My first seven jobs

It’s a hashtag that’s trending on Twitter, but I find it hard to capture my own experiences in #140. I might be forgetting a couple here.

Hamburger cook. Worked the lunch shift at a local Arkansas fast food place which featured charcoal-grilled burgers. Unfortunately they were too cheap to have me come in early enough to get the grill up to an appropriate heat, so there were always more angry customers than cooked burgers. Lasted a few months at that one. Apologies to anyone who was served an undercooked burger, I did the best I could under the circumstances.

Dairy Queen server. As it turns out, it is definitely possible to get tired of free ice cream.

Busboy at Perkins Cake and Steak in Coralville, Iowa. By the end of a shift, I was literally covered in other people’s leftovers. Also, many amusing jokes were frequently made regarding my last name.

The late lamented Iowa Theatre. It was Iowa City’s art house, back in the days before VCR, let alone Netflix. Started there in the concession stand, worked my way up to doorman. I loved that job, in contrast to my previous three.

Paste up artist, writer, general gopher, The Comic Times. A short-lived startup magazine in New York City, launched by a comic shop owner hoping to compete with the Comics Journal. I was 19 and fresh off the Greyhound bus, had a friend who worked there. Worked out of an office down on lower Broadway, went to press conferences at Marvel and DC, met a lot of artists and writers and comics industry people (including Tom Orzechowski, who later later let me sleep on his couch when I moved to San Francisco, and Dean Mullaney, who recently connected me with my new publisher, IDW). It was a pretty great job, but unfortunately the magazine only lasted a handful of issues.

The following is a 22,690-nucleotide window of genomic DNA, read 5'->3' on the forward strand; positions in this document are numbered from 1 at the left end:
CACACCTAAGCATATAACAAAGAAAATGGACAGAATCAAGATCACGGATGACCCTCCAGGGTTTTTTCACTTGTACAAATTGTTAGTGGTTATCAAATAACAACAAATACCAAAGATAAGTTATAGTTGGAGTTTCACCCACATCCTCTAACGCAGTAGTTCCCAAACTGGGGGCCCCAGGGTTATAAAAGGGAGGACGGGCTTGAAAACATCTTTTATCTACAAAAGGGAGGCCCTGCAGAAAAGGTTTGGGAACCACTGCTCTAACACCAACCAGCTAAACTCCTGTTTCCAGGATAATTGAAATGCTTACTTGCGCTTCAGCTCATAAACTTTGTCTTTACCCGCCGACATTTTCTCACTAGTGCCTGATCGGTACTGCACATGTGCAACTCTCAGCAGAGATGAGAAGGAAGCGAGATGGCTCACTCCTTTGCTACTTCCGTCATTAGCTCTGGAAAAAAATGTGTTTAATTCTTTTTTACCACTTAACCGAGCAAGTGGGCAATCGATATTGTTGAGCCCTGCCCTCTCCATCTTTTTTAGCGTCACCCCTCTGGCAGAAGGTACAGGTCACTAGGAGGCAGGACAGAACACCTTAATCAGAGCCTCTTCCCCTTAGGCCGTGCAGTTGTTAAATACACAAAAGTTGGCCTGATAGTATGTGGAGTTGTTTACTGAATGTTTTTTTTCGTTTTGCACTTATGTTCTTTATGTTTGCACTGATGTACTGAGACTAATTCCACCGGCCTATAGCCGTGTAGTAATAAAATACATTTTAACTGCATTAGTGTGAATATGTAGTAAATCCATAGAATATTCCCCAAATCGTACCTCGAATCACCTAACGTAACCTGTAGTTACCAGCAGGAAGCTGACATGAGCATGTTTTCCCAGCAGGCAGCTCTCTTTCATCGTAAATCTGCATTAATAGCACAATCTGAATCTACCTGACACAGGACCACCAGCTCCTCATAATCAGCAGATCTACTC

Picture framer, in the back of the old Sam Flax down on Park Row. I once framed a document that had been signed by Abraham Lincoln.

Diazo operator. This was a machine that developed architectural blueprints using some toxic brew of chemicals including ammonia. I literally sat there eight hours a day (or night–I often had to work the late, late shift) feeding large sheets of blueprint paper into this foul machine, then went home with paper cuts all over my hands and the stink of ammonia caught in the back of my throat.

After that: copy shop employee (where the earliest, collage-centric versions of This Modern World were created), art supply store clerk, word processor/temp, rock and roll t-shirt layout artist, magazine paste-up person, bookstore window display artist, and since about 1990, full time cartoonist.